The markets gained 6% over the month, quite a respite post a brutally volatile June. The rise was despite another record on US inflation, which just makes a steeper rate hike, which in turn makes a US recession more likely. What’s up?
A few reasons for the recent rally:
The government cut the windfall tax on diesel and aviation fuel, and scrapped it on petrol exports. This sent refining stocks (mainly Reliance Industries) higher, pulling the index higher. On that note, did you know, the refining windfall has quadrupled profits for oil companies in the US?!
The US markets gained as corporate earnings were better-than-expected. Netflix and Tesla were the prime mood-raisers.
FPIs turned buyers last week. Any inflow into the Indian markets adds to liquidity support, which provides much needed relief rallies like the one we saw recently.
Dollar strengthening took a little bit of a break as the ECB raised rates by half a point. The ECB raised rates for the first time in 11 years, and that provided some support to the Euro.
As global central banks raise rates, and economies slow down, commodity prices have been seeing an anticipatory-fall in prices. Potentially lower demand = lower prices. And the number one problem right now is inflation. Any respite on inflation causes a wave of positivity.
Europe’s energy crisis could get a lot worse, and the last month has been a reminder to Europe on its dependence on Russia. After multiple sanctions on Russia, and cancelling the second Nord Stream pipeline, Europe also chalked out a plan to reduce dependence on Russian gas.
The rather vocal rebut by Europe came in despite depending on Russia for half its gas supply. It is rather counterintuitive to go against someone you’re so dependent on, without even having a solid backup plan; but well, that’s what happened.
And then last week, Europe got a bit of a teaser to what could happen. Gazprom, Russia’s largest natural gas company halted exports to three major European customers. Reason? Force majeure - a clause that’s almost necessary in every contract to give protection under extraordinary events, almost like the lightning that struck Paresh Rawal’s shop in OMG.
Moreover, the Nord Stream pipeline (the one supplying gas to Europe) closed last week for an annual maintenance. It’s operating at a mere 20% capacity. All this when gas prices in Europe are already 8x compared to last year.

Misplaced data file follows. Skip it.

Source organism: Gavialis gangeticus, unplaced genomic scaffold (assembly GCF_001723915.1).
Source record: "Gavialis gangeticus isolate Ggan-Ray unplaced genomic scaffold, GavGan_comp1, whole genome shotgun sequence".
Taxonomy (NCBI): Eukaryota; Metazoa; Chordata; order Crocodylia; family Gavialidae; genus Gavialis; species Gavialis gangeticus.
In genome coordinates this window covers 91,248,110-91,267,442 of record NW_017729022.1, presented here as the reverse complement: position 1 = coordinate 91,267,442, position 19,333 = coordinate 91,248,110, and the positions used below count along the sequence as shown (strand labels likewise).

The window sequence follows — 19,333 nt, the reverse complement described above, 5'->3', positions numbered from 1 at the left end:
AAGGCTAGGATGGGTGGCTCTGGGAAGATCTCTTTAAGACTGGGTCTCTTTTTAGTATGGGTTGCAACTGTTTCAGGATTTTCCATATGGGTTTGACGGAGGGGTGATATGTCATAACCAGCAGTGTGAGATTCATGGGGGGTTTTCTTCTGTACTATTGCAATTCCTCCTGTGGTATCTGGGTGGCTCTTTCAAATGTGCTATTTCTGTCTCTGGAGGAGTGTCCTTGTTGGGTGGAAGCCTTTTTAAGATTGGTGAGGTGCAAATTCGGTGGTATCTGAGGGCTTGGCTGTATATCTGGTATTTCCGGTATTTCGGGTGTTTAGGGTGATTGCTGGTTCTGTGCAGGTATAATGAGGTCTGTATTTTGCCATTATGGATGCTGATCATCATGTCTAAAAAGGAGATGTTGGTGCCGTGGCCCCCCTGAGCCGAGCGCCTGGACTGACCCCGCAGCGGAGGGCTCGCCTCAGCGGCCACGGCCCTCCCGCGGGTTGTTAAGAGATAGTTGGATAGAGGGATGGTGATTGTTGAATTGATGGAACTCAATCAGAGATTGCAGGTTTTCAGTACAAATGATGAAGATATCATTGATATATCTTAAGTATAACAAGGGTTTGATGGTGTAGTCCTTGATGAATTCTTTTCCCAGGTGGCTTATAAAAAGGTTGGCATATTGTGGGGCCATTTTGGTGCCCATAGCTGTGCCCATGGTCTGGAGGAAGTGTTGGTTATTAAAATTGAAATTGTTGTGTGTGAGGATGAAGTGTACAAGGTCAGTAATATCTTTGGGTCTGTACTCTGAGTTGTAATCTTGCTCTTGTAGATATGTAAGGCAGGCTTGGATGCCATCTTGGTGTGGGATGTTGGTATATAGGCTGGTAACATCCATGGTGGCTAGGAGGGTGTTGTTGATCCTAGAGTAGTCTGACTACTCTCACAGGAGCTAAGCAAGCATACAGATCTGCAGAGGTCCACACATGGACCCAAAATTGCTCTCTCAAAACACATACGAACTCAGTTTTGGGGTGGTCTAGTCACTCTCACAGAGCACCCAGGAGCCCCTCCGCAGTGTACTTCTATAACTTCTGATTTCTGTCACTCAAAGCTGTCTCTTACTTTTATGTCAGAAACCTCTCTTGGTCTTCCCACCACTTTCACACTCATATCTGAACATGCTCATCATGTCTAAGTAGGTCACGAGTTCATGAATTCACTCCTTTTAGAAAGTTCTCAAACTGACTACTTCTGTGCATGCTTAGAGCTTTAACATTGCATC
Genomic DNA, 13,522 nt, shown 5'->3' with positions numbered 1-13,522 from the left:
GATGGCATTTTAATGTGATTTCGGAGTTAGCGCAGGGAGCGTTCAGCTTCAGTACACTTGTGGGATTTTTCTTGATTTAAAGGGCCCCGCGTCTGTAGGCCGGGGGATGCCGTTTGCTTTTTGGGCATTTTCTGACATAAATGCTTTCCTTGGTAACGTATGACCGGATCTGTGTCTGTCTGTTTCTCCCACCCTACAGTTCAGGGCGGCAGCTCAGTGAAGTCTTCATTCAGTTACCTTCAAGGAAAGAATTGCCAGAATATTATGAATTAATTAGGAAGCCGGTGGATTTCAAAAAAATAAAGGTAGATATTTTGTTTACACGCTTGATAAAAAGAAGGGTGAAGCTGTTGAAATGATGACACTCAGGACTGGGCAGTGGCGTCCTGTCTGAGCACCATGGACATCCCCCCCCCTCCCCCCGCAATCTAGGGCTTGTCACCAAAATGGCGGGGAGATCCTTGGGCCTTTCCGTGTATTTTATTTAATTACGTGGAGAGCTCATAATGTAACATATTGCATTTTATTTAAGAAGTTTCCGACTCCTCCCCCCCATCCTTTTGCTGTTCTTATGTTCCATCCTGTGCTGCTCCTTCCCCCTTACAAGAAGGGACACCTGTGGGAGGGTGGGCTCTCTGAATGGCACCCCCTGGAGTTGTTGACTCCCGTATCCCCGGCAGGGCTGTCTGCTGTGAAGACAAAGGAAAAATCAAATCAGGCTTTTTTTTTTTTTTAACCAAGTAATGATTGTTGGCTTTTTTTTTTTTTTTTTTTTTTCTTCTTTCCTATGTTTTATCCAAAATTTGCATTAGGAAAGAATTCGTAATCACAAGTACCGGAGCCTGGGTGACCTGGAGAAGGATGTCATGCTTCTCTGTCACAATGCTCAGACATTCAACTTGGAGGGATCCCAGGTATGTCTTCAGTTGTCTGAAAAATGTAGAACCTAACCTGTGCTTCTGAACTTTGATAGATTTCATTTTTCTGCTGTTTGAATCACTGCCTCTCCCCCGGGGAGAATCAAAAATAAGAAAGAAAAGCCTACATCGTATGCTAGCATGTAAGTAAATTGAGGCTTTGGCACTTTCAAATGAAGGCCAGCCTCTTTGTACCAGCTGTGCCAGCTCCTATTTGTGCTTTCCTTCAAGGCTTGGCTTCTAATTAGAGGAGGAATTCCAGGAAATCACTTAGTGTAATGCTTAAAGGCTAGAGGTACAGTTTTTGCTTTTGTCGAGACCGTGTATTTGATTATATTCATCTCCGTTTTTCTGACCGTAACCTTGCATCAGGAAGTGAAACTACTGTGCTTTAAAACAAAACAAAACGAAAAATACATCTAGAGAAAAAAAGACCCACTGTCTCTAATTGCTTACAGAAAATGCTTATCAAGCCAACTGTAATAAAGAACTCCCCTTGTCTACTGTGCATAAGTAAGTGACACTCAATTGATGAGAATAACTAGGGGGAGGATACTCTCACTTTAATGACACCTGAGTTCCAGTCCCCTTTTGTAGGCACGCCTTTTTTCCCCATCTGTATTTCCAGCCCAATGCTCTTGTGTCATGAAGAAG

It’s largely believed that Russia is using gas as a blackmailing tactic, under the guise of technical difficulties. The real scare now is what happens when winter comes. Winter is when the cold in Europe really needs some gas to heat up.
To counter these risks, the EU has been moving towards coal and oil as alternatives to fuel their needs; in turn driving prices for these commodities higher as well.
Overall, it’s spooking global markets, and it’s not a great place to be for energy-commodity-consumers like India.
Russia and Ukraine struck a deal to reopen grain exports through the Black Sea. This should help ease the ongoing global food shortage. They are both the top exporters of wheat globally.
There’s about 20 million metric tonnes of grain piled up at ports across the Black Sea, thanks to the Russian blockage. There’s hope for trade to get back to pre-conflict levels with the new agreement in place.
But the deal started on a rather bumpy note after Russia launched missile strikes on the Black Sea port city of Odessa.
Great progress towards resolving the food crunch, but its longevity can be questionable!
As inflation remains sticky at higher levels, central banks globally will continue raising rates. The degree and pace of hikes can send economies spiralling into a major slowdown / recession.
While commodity prices have been cooling off, the respite is basis anticipation. Sanctions and global shortages continue to remain, making the cool off unsustainable; unless there is a recession, which is also bad news really!
While short-term rallies prop up periodically, we are ruling out a structural turn in the direction of the markets as of now. Risks of a recession in the US and in the EU, sticky energy prices, and further strengthening of the dollar can keep upside under check.
Till then our approach continues to remain selective. We remain focused on finding value, hunting for tailwinds, with a preference for visibility, and valuation comfort.